When it came to accomplishing the tasks presented to them, every child reflected in our eyes succeeded. However, they were desperate. It was obvious that doing so took all the effort they could muster. Whether it was studying or sports, the level of the competition here was far beyond that of a normal child. And yet, amongst them was a single existence exhibiting abnormality.
A certain boy was playing chess and overwhelmingly defeating his opponents, one after the next. Among the children I could see beyond the glass, he was the only existence snatching away my gaze and heart. Seeing this, my father looked somewhat happy yet somewhat sad as he nodded.
“Yes, he is Sensei’s son. His name should be… Ayanokōji… Kiyotaka if I remember correctly.”
Sensei was my father’s acquaintance and the person running this facility. He was a person who never yields to anyone, and I remember my father always showed a modest attitude when he was around.
“He’s Sensei’s child so his DNA must be excellent, right?”
“Who knows. At least, Sensei has never graduated from a top university or possessed outstanding athleticism. His wife is also an ordinary woman. Their parents never showed signs of any talents either. But, Sensei has stronger ambitions than anyone and an unyielding and indomitable fighting spirit, that’s it. That’s why he has become so great. To the extent that he, at one point in time, could move the country.”
“In that case— won’t that child be the perfect specimen for this experiment?”
My father nodded with conflicting feelings at my question.
“Well… I think his father would probably feel like that child is perfect for it. But… as I see it, I can’t help but feel sorry for him.”
“Why is that?”
“From the very moment he was born, he has lived within these facilities. For him, the first thing he saw wasn’t his mother nor his father, but the plain white ceiling of this facility. If he had fallen behind earlier, he could’ve probably lived with his father. Or no, maybe the fact that he continues to stay here had gotten him his father’s favor. If so, that’s very…”
Simply put, he hadn’t ever received any love from his parents. How lonely and desolate such a life must be. His talents aside, there was still a lot to gain and learn through physical contact with other people. I strongly hugged my beloved father, to which he hugged me back.
“The final goal for this facility is for every educated child to become geniuses. But it’s still in the test phase. It will continue to struggle for another 50 or 100 years. It’s not to make the children gathered here to exhibit talent when they become adults, but to provide the foundation for future generations. Both those surviving and those falling behind were nothing more than a batch of samples.”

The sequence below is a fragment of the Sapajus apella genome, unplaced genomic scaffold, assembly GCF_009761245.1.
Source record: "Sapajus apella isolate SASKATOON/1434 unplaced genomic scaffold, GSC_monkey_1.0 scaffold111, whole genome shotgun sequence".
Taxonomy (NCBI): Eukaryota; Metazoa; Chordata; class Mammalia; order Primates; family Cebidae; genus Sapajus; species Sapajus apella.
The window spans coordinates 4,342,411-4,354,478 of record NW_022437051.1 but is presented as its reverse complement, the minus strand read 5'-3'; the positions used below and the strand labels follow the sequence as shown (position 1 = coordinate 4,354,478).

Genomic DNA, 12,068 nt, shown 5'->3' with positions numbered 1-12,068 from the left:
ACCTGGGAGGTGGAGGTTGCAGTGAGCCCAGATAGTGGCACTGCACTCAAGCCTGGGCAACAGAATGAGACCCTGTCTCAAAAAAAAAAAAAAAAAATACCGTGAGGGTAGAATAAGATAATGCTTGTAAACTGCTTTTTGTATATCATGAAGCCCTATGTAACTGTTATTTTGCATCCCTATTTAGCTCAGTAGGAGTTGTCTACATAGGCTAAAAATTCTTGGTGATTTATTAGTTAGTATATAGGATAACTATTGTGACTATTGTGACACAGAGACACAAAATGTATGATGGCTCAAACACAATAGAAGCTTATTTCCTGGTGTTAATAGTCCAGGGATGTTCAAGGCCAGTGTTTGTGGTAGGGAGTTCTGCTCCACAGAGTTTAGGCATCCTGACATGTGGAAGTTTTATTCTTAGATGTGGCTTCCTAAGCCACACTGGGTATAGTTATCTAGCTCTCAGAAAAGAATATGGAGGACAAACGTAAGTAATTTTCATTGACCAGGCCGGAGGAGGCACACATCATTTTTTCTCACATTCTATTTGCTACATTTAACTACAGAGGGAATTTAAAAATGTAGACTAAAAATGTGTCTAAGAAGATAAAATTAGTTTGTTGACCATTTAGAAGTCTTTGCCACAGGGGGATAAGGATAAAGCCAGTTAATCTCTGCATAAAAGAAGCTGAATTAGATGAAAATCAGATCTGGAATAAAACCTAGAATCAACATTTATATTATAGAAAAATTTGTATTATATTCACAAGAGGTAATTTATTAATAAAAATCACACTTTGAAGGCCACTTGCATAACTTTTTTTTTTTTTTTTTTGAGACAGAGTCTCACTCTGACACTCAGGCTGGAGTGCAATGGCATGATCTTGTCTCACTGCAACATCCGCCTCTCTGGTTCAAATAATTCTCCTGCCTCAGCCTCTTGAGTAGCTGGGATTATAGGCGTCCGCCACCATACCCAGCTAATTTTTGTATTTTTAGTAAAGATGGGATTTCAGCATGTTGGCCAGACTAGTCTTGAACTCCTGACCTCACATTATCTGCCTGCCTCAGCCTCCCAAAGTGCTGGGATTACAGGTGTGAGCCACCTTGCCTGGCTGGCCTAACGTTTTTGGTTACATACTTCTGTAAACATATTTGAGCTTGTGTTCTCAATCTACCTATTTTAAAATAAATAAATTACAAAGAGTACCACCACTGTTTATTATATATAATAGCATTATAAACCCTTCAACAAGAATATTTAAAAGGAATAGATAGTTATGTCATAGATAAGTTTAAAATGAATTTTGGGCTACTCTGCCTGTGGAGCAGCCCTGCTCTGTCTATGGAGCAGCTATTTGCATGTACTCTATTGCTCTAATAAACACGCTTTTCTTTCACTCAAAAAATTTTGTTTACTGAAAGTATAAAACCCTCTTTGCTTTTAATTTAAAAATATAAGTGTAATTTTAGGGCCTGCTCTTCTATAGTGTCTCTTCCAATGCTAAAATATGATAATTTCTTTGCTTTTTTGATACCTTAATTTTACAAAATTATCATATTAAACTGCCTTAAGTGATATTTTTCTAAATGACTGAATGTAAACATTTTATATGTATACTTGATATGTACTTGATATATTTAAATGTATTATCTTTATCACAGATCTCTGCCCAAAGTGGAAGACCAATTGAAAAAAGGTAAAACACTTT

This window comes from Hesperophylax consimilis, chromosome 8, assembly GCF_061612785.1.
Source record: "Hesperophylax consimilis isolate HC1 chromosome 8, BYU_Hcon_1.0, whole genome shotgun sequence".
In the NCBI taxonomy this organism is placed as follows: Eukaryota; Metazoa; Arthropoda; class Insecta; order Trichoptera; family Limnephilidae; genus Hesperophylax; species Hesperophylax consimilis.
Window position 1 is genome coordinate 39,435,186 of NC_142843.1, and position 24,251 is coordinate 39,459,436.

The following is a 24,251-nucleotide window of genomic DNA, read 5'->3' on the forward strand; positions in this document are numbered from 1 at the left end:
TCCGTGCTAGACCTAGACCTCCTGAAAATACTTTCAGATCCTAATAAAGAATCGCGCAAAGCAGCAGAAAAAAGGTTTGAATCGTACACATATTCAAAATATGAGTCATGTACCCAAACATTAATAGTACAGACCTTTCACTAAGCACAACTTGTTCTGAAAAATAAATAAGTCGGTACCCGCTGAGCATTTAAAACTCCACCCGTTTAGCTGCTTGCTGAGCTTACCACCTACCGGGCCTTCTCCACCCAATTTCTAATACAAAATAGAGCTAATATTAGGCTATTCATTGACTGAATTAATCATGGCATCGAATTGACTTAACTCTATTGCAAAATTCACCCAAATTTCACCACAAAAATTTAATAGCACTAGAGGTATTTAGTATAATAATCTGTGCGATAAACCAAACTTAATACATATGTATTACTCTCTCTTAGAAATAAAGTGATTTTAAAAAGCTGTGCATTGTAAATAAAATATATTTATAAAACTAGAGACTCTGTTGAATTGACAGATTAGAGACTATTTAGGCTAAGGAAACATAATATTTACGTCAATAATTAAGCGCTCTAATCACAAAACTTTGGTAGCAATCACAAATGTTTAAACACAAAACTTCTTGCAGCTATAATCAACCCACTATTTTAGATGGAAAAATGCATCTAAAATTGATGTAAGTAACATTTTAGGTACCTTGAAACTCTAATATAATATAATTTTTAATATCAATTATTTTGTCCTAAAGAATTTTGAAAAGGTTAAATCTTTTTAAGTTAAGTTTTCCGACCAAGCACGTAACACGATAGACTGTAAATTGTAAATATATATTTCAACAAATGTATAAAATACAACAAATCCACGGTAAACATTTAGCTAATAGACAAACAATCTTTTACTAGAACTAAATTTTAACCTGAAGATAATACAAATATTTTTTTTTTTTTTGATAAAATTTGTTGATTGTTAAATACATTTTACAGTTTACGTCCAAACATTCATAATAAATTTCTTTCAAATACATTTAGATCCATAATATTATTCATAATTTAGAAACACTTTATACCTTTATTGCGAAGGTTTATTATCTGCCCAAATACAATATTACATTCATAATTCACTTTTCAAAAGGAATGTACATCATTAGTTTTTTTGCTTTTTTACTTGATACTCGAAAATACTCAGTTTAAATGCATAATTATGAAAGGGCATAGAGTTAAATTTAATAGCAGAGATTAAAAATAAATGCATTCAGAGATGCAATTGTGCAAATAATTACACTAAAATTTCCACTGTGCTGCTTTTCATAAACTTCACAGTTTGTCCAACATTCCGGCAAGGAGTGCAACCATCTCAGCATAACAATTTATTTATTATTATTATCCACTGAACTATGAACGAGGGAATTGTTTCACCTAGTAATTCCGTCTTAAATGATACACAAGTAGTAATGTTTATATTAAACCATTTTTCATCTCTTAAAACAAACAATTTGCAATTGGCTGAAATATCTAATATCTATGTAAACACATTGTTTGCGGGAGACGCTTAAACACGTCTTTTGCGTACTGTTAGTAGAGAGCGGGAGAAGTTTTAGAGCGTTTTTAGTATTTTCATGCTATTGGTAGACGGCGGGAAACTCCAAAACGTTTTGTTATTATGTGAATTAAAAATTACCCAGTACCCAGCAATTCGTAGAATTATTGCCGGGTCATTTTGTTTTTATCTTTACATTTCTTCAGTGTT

A life of confinement within this facility, only to have their existence added to some database somewhere.
My father’s face as he said those words looked like he was in pain.
“Do you not like this place, Father?”
“Hmm? …Who knows? …I honestly can’t cheer it on. If the children here really become superior to everyone else, if this facility becomes the natural thing, then this must just be the misfortunate beginning. That’s what I think.”
“Rest assured. I will personally smash it for you. I will prove that talent is not decided by education, but from the moment people are born.”
I cannot lose to the children raised at this facility no matter what and no matter how many. I, who has inherited superior DNA, have to stop it.
“Yes, I’m expecting lots of you, Arisu.”
“By the way father. I think I want to start playing chess—”
I opened my eyes and sat up still half-asleep.
“What a nostalgic dream…”
It was perhaps due to the approaching confrontation. To think I was remembering that day. But from the moment I met you until now, I’ve never forgotten it. I was convinced that a day would come when I would meet you again face-to-face.
This prologue was originally translated by my good friend Cinnamon/Alice, and has been uploaded here with his express permission. It has gone through a thorough editing process so it may read kinda differently, though. Thanks for reading. The update I have about V11 will be posted with the next part I post, which will be in about 30 minutes.